The Halifax Wanderers are excited to announce the signing of Canadian defender Jake Ruby to a one year contract with a club option for 2022 and 2023.
Stephen Hart, Head Coach and General Manager of the HFX Wanderers took notice of Ruby’s ability during the 2020 Canadian Premier League season. “Jake demonstrated maturity beyond his age during a very challenging pre season. He was not only committed to learning and developing his game, but showed the competitive edge you need in our sport.”
Ruby made eight appearances and played a total of 312 minutes at the 2020 Island Games in Charlottetown, Prince Edward Island. The 20-year-old has now signed his first professional contract with the Wanderers after being drafted to the team in 2020 under a development contract from the CPL-U SPORTS Draft.
“Signing on with Trinity Western, my goal was always to play professionally, so I was hoping it would open opportunities for me and that it would be a stepping stone to the professional pathway,” explained Ruby. “Once the CPL-U SPORTS Draft was introduced, it opened that door for me to finally earn a professional contract.”
Beyond his pursuit to make a career out of playing soccer, Ruby will also continue his post-educational studies while in Halifax. “We’re pleased to support Jake in his pursuit of a professional career while encouraging his academic aspirations throughout his time in Halifax,” stated Matt Fegan, HFX Wanderers VP of Football Operations. “We always believe players should have an eye on their future and education is an important part of setting themselves up properly.”
Ruby jumped on a phone call with Wanderers Brand Manager Dylan Lawrence to chat about his return to the squad and how the CPL-U SPORTS Draft has played a role in kick starting his professional career.
Dylan Lawrence: Congratulations on earning a professional contract. Coming off a year with the Wanderers under a U SPORTS contract, what does it mean for you and your soccer career to have this opportunity?
JR: Well I had the opportunity to get drafted last year – the CPL-U SPORTS draft in general is such a great opportunity for young players from University to get drafted and play in a professional environment. Getting drafted to Halifax was special because I saw players like Christian Oxner and Peter Schaale who not only got drafted but also played a lot of minutes. So I thought there was a great opportunity there for me to get drafted to Halifax.
Has it always been a goal of yours to earn a professional contract?
JR: For sure. I played with the Vancouver Whitecaps in my younger years with their academy so I got a taste for a professional environment. Signing on with Trinity Western, my goal was always to play professionally, so I was hoping it would open opportunities for me and that it would be a stepping stone to the professional pathway. Once the CPL-U SPORTS Draft was introduced, it opened that door for me to finally earn a professional contract.
With the time you had at last year’s Island Games, what was it like actually joining the Wanderers squad and being surrounded by players and coaches who have experience at the professional level?
JR: Being in a professional environment like that was a great experience for me – I was the young player that got to learn and grow from that experience, both through my teammates and coaches. Stephen Hart is one of the most notable coaches in the Canadian Premier League and the amount of background and experience he has really helped me with my development so I’m really excited to play for him again.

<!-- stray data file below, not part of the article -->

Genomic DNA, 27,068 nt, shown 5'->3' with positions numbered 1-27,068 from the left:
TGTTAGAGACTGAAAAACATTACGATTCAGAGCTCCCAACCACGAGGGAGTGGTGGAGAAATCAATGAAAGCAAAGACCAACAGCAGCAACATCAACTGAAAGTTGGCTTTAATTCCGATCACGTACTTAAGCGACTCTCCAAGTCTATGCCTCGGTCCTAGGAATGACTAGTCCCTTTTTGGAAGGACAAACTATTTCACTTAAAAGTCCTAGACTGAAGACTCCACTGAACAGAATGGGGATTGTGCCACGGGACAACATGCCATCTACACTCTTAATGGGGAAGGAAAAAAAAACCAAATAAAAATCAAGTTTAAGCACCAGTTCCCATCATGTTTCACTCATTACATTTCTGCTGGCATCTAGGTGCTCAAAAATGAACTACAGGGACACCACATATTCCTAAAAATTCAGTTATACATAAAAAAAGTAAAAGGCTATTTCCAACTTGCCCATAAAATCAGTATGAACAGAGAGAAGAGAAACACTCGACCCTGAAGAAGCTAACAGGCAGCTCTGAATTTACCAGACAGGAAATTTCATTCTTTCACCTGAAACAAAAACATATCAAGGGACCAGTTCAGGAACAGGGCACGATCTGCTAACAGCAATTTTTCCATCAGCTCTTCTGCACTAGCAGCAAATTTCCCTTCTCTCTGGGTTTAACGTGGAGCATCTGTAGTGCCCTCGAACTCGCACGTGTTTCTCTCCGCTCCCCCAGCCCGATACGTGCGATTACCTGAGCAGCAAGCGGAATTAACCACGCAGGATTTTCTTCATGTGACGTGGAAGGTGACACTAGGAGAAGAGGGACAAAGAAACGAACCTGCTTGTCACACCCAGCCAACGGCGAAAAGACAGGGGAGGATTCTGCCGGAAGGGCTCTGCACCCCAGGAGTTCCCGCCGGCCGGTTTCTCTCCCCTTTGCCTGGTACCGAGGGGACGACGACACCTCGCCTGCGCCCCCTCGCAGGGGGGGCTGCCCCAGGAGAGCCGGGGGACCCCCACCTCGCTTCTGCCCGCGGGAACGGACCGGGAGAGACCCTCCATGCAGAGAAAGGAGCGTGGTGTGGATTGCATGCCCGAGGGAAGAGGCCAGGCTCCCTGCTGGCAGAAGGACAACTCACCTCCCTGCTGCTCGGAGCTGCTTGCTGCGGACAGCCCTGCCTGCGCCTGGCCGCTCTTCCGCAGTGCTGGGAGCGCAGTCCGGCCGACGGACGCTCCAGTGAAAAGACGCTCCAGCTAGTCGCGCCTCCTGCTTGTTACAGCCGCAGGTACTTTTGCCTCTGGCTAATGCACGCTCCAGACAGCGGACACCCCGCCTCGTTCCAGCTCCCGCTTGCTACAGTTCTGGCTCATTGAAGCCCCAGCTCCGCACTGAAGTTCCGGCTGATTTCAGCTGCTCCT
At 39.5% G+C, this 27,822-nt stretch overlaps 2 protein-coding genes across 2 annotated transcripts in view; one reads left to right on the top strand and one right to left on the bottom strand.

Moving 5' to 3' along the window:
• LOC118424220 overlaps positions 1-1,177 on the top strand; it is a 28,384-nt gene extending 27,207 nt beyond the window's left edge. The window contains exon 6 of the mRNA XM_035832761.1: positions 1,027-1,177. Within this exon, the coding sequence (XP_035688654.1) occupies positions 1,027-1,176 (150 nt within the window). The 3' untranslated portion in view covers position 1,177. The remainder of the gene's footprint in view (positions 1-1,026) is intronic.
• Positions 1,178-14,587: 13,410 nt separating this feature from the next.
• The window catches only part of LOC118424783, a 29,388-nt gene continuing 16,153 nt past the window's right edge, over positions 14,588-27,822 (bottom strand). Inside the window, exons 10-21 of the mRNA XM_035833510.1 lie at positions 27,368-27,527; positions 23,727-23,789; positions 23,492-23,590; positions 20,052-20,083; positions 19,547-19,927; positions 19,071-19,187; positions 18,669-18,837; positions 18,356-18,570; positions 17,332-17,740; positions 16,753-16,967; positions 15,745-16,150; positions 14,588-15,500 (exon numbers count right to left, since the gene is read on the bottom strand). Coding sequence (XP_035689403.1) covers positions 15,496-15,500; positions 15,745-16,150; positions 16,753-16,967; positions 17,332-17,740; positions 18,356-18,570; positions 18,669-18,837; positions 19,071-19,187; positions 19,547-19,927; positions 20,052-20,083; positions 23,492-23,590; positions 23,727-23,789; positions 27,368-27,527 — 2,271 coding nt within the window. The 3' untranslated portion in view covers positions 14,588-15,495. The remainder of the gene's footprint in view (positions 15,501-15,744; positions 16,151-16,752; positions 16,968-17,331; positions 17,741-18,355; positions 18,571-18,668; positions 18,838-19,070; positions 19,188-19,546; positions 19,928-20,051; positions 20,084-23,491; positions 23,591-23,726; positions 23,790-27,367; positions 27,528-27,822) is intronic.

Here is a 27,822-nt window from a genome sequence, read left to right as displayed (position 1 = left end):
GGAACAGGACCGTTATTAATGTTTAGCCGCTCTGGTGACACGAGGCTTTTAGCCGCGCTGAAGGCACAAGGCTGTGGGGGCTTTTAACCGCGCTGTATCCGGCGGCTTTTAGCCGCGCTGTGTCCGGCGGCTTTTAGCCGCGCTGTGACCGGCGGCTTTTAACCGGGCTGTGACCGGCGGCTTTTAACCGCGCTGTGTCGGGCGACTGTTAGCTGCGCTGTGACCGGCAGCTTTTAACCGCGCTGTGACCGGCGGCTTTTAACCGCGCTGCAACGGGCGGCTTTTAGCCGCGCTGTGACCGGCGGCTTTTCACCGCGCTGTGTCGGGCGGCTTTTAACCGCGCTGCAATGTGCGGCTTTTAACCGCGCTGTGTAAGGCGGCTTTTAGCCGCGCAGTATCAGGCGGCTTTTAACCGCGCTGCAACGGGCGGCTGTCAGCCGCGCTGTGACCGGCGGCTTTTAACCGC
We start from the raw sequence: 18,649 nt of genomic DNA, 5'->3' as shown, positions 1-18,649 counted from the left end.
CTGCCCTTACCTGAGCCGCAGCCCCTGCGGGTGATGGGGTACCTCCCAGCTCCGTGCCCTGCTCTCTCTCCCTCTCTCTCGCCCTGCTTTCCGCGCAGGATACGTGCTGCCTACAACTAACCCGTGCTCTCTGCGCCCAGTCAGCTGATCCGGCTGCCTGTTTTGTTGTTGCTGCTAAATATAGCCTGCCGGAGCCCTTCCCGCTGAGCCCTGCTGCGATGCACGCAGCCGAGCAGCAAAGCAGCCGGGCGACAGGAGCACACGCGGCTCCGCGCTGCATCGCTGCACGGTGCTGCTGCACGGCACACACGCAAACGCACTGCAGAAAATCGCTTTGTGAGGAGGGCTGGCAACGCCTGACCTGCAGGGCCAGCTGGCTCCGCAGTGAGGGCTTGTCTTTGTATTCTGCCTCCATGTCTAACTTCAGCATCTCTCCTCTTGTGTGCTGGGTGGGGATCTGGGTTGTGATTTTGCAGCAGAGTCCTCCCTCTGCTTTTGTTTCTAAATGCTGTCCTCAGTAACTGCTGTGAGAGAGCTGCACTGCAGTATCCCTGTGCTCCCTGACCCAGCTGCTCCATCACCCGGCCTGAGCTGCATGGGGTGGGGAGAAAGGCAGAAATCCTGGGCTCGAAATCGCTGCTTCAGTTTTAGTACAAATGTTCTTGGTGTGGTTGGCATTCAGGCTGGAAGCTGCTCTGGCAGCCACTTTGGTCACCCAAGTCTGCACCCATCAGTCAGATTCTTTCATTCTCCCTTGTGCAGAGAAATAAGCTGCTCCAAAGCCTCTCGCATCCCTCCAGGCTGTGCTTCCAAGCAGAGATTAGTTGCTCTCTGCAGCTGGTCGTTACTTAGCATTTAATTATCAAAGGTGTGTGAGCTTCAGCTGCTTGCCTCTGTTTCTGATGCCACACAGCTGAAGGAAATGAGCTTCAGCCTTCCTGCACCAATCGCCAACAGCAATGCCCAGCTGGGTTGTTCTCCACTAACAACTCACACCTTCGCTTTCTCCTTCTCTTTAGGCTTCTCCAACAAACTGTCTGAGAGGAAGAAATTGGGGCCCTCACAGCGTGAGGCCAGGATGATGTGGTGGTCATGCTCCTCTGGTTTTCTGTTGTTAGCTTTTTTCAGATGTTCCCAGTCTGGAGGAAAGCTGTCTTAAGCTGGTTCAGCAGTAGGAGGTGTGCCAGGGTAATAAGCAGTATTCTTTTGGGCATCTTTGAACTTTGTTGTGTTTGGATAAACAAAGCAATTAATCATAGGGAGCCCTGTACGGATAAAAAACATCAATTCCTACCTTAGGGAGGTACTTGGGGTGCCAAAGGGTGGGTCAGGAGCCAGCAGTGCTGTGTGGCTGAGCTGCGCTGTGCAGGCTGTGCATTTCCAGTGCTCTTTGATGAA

With that experience under your belt, what was one of your takeaways that you’ve been focusing on during the off season?
JR: As you know it’s a very long off season, so learning from last year I know I need to grow as a player and get stronger, both physically and mentally. It’s important to grow that mindset that you’re coming in now and you’re a professional player – this is going to be your job and your livelihood so that’s one thing I definitely took away.
What are you missing most from those 43 days in Charlottetown during the 2020 season?
JR: I think our team really grew a lot during the Island Games being around each other so much – we grew a lot off the pitch which really made that chemistry that we had impact our performance on the pitch as well. Playing games so close together really reminded me of University and how it’s a short, more condensed season – so that actually helped me during our time at the Island Games.
With your family in British Columbia and the Wanderers being on the opposite side of the country, what has helped you adapt to living away from your home and your family?
JR: Throughout my career so far I’ve actually travelled quite a bit. One of the biggest things that has always helped me get through those times were my teammates and being around them. I think this year it was very helpful for us all to be in a similar situation and have each other there for support – it meant a lot.
A lot of those teammates are coming back as well for the 2021 season. What do you hope the team can do to build on our 2020 run at the Island Games?
JR: Last year we came so close, so we have some unfinished business and I think this year we can really create that foundation and that culture – a winning culture with the group of guys we have. Everyone is eager to get back to playing with this long off season break. So we’re ready to go and make it back to the finals and win it this time.
In order to keep that mentality going during the off season, what are you guys doing to keep that championship mindset?
JR: Like I said we have a long off season, but we’ve been keeping in touch and we know that it’s mentally tough to stay fit and motivated. We’re not sure what it’s going to look like this year with the pandemic, so mentally we’ve been staying tough and staying in touch in order to stay sharp and be ready for whatever happens for this 2021 season.